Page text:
26. Gordon I, Voos AC, Bennett RH, Bolling DZ, Pelphrey KA, Kaiser MD (2013) Brain mechanisms for processing affective touch. Hum Brain Mapp 34:914–922CrossRefPubMedGoogle Scholar
  27. Graziano MS, Cooke DF (2006) Parieto-frontal interactions, personal space, and defensive behavior. Neuropsychologia 44:845–859CrossRefPubMedGoogle Scholar
  28. Gulledge AK, Hill M, Lister Z, Sallion C (2007) Non-erotic physical affection: it’s good for you. In: L’Abate L (ed) Low-cost interventions to promote physical and mental health: theory, research, and practice. Springer, New York, pp 371–383CrossRefGoogle Scholar
  29. Haans A, IJsselsteijn W (2006) Mediated social touch: a review of current research and future directions. Virt Real 9:149–159CrossRefGoogle Scholar
  30. Haans A, de Nood C, IJsselsteijn W (2007) Investigating response similarities between real and mediated social touch: a first test. In: CHI Extended Abstracts 2007, pp 2405–2410Google Scholar
  31. Haans A, IJsselsteijn WA, Graus MP, Salminen JA (2008) The virtual Midas touch: helping behavior after a mediated social touch. In: Extended abstracts of CHI 2008. ACM Press, New York, pp 3507–3512Google Scholar
  32. Harlow HF (1958). The nature of love. Am Psychol 13:673–685CrossRefGoogle Scholar
  33. Harlow HF, & Zimmerman RR (1959). Affectional responses in the infant monkey. Science 130: 421–432CrossRefPubMedGoogle Scholar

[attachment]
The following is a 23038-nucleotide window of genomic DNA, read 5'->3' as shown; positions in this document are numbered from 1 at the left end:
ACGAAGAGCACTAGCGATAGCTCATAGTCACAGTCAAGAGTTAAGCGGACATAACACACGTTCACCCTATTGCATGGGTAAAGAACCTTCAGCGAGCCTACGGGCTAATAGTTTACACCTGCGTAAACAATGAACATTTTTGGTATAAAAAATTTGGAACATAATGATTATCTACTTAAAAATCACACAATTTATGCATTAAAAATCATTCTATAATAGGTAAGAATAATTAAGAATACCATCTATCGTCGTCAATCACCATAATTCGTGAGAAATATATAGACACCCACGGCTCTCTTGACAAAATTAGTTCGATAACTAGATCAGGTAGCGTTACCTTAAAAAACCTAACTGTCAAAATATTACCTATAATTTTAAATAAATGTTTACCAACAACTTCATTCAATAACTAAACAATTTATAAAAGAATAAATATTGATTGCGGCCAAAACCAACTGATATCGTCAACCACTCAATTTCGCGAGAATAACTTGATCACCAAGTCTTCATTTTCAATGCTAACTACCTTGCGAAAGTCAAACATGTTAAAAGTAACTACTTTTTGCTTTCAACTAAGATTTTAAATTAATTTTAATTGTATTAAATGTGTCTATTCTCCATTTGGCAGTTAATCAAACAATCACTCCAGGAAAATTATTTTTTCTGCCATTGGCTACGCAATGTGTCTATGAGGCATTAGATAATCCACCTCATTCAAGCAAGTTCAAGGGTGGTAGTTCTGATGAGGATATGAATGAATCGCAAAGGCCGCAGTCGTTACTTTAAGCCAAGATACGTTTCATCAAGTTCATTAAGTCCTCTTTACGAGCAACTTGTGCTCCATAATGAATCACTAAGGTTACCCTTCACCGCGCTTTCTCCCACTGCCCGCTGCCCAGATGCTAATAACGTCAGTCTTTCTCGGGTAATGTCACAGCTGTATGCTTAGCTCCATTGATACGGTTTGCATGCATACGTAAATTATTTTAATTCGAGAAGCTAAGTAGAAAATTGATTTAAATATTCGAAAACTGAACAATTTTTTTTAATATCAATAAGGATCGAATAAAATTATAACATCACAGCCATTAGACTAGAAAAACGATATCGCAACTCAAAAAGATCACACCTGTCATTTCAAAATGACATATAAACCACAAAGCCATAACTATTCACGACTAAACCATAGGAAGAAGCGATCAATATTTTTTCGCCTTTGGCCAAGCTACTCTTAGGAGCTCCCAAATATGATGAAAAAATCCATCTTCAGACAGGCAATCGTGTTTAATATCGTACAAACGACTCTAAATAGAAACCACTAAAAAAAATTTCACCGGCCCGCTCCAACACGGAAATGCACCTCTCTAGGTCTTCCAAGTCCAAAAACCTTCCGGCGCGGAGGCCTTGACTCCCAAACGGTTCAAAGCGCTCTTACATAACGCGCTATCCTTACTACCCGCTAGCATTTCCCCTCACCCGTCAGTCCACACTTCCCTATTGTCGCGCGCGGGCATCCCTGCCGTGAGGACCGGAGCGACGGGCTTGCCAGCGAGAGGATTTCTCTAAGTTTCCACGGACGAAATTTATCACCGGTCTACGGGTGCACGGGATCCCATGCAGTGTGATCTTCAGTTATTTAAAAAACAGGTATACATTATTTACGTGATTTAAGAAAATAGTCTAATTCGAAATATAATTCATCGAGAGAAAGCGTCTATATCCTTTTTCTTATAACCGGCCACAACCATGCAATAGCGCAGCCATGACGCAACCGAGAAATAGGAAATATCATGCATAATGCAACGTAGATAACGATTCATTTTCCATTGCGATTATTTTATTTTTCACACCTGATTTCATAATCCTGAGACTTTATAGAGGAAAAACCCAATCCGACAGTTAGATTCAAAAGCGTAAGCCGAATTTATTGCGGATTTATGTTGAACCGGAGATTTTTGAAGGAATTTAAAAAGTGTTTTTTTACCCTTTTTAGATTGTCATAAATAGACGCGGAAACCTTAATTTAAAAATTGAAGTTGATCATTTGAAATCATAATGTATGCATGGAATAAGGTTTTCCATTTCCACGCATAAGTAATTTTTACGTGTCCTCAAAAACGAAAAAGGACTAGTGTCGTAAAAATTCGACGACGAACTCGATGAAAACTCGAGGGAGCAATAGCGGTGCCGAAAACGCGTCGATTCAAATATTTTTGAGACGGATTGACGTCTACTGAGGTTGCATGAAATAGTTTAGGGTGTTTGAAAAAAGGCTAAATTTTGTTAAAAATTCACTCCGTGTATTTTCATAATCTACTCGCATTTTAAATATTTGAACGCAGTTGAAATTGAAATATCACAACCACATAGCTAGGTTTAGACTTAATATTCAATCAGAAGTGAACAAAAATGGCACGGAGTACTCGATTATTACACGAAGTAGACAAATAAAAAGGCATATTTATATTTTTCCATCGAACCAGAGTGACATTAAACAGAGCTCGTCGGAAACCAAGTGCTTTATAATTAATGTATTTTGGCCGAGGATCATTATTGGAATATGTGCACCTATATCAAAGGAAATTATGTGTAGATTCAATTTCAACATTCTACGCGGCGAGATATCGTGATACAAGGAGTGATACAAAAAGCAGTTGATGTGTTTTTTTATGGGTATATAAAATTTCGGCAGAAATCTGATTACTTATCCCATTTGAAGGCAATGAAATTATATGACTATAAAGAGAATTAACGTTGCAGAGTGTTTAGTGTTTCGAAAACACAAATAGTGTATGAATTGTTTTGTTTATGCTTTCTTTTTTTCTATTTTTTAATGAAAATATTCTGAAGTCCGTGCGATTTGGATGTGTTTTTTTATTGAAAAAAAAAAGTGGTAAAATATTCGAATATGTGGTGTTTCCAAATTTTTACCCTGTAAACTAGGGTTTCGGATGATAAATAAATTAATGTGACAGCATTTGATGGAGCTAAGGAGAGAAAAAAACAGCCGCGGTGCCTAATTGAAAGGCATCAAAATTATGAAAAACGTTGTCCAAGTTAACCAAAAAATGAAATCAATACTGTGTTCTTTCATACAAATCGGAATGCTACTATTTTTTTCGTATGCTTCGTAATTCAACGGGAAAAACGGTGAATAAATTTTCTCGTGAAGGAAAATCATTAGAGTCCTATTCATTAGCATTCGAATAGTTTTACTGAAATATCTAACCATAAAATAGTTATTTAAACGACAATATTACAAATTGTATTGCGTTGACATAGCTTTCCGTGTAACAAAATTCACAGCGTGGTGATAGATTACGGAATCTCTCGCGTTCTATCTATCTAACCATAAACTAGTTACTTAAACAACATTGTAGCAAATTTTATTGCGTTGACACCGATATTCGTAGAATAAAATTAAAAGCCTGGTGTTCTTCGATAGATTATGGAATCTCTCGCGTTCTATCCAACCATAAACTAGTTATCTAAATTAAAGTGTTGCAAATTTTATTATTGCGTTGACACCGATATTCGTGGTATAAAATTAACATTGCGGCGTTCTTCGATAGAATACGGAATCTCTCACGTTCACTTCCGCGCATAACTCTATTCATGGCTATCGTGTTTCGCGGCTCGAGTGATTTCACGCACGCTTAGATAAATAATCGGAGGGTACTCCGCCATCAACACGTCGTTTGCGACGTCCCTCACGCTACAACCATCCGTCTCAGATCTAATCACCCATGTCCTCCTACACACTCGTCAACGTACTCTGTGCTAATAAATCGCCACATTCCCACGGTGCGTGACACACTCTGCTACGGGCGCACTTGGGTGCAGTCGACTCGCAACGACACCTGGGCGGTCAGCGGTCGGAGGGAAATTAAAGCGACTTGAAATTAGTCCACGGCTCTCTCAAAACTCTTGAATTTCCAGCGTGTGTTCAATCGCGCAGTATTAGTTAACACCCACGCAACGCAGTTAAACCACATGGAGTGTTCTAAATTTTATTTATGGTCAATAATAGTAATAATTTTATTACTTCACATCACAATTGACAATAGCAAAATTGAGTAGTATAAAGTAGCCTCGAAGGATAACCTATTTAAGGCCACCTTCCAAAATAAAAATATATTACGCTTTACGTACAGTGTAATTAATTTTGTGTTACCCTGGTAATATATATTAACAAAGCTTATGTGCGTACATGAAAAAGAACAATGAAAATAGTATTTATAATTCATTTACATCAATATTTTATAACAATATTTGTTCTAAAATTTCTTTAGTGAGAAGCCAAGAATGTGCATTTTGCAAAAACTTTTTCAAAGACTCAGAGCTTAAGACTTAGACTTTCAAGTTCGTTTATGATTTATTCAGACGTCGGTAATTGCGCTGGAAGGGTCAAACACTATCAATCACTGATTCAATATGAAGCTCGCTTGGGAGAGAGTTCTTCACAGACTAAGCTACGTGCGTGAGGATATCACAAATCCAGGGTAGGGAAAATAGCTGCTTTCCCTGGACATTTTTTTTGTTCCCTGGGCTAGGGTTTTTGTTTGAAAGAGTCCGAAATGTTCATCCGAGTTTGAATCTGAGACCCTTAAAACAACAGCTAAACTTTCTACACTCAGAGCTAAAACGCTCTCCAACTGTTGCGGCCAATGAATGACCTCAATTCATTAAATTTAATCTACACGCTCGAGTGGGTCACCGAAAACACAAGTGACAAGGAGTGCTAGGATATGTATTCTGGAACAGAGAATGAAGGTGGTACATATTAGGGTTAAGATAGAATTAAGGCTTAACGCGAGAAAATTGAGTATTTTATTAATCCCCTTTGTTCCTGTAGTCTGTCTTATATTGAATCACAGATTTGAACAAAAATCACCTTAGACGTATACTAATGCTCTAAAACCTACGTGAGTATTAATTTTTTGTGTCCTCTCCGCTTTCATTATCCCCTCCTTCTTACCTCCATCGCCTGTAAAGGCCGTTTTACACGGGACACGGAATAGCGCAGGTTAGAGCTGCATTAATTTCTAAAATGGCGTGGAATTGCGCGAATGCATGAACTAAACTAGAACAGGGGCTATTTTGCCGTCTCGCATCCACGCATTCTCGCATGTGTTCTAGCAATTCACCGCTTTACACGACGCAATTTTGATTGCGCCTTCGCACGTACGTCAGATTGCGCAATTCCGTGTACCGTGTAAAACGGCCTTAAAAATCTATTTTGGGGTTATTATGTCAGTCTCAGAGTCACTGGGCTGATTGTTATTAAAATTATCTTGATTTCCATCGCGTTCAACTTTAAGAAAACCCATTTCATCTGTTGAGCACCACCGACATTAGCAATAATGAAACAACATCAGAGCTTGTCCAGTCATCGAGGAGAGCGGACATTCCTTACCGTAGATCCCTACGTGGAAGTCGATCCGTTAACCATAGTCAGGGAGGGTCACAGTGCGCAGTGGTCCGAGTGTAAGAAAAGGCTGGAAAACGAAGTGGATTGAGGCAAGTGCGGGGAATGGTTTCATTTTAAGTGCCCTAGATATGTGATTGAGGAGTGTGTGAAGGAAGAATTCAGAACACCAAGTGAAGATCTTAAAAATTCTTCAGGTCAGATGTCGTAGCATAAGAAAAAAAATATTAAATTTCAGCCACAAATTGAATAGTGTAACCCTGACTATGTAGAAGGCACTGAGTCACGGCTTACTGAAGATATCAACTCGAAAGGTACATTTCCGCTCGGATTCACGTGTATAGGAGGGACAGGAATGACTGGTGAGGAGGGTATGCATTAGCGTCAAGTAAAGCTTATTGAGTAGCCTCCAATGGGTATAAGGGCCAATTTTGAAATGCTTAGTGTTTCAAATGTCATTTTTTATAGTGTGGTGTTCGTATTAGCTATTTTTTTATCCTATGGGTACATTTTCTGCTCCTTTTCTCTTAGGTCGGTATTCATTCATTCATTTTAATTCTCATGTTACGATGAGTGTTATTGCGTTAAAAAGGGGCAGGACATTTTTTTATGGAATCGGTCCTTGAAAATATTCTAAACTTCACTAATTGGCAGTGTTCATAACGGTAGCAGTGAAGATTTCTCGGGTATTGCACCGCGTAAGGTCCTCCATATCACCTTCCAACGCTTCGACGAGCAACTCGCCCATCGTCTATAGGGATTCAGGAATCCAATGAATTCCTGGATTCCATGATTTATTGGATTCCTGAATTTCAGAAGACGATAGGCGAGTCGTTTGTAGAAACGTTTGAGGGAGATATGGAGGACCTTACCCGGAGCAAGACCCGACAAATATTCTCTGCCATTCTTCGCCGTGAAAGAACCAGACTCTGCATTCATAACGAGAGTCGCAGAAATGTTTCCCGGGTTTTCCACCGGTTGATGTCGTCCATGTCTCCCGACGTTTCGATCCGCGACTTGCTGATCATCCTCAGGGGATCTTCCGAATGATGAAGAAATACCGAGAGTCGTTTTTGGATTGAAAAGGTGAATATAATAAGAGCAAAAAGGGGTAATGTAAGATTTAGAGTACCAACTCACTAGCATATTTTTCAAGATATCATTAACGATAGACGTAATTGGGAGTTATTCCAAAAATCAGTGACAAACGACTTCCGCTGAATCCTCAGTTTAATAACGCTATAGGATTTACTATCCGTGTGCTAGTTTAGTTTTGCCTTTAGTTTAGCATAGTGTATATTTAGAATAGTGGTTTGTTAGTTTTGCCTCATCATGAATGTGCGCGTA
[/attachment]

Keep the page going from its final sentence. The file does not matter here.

34. Hertenstein M, Weiss S (eds) (2011) The handbook of touch. Springer, BerlinGoogle Scholar
  35. Holt-Lunstad J, Birmingham WA, Light KC (2008) Influence of a “warm touch” support enhancement intervention among married couples on ambulatory blood pressure, oxytocin, alpha amylase, and cortisol. Psychosom Med 70:976–985CrossRefPubMedGoogle Scholar
  36. Humphries AK, Cioe J (2009) Reconsidering the refractory period: an exploratory study of women’s post-orgasmic experiences. Can J Hum Sex 18(3):127–134Google Scholar
  37. Iggo A (1960). Cutaneous mechanoreceptors with afferent C fibres. J Physiol 152:337–353CrossRefPubMedPubMedCentralGoogle Scholar
  38. Kitada R, Dijkerman C, Soo G, Lederman SJ (2010a) Representing human hands haptically or visually from first- vs. third-person perspectives. Perception 39:236–254CrossRefPubMedGoogle Scholar
  39. Kitada R, Johnsrude IS, Kochiyama T, Lederman SJ (2010b) Brain networks involved in haptic and visual identification of facial expressions of emotion: an fMRI study. Neuroimage 49:1677–1689CrossRefPubMedGoogle Scholar
  40. Komisaruk BR, Whipple B, Crawford A, Liu WC, Kalnin A, Mosier K (2004) Brain activation during vaginocervical self-stimulation and orgasm in women with complete spinal cord injury: fMRI evidence of mediation by the vagus nerves. Brain Res 1024:77–88CrossRefPubMedGoogle Scholar
  41. Krüger TH, Haake P, Haverkamp J, Krämer M, Exton MS, Saller B, Leygraf N, Hartmann U, & Schedlowski M (2003). Effects of acute prolactin manipulation on sexual drive and function in males. Journal of Endocrinology, 179, 357–365CrossRefPubMedGoogle Scholar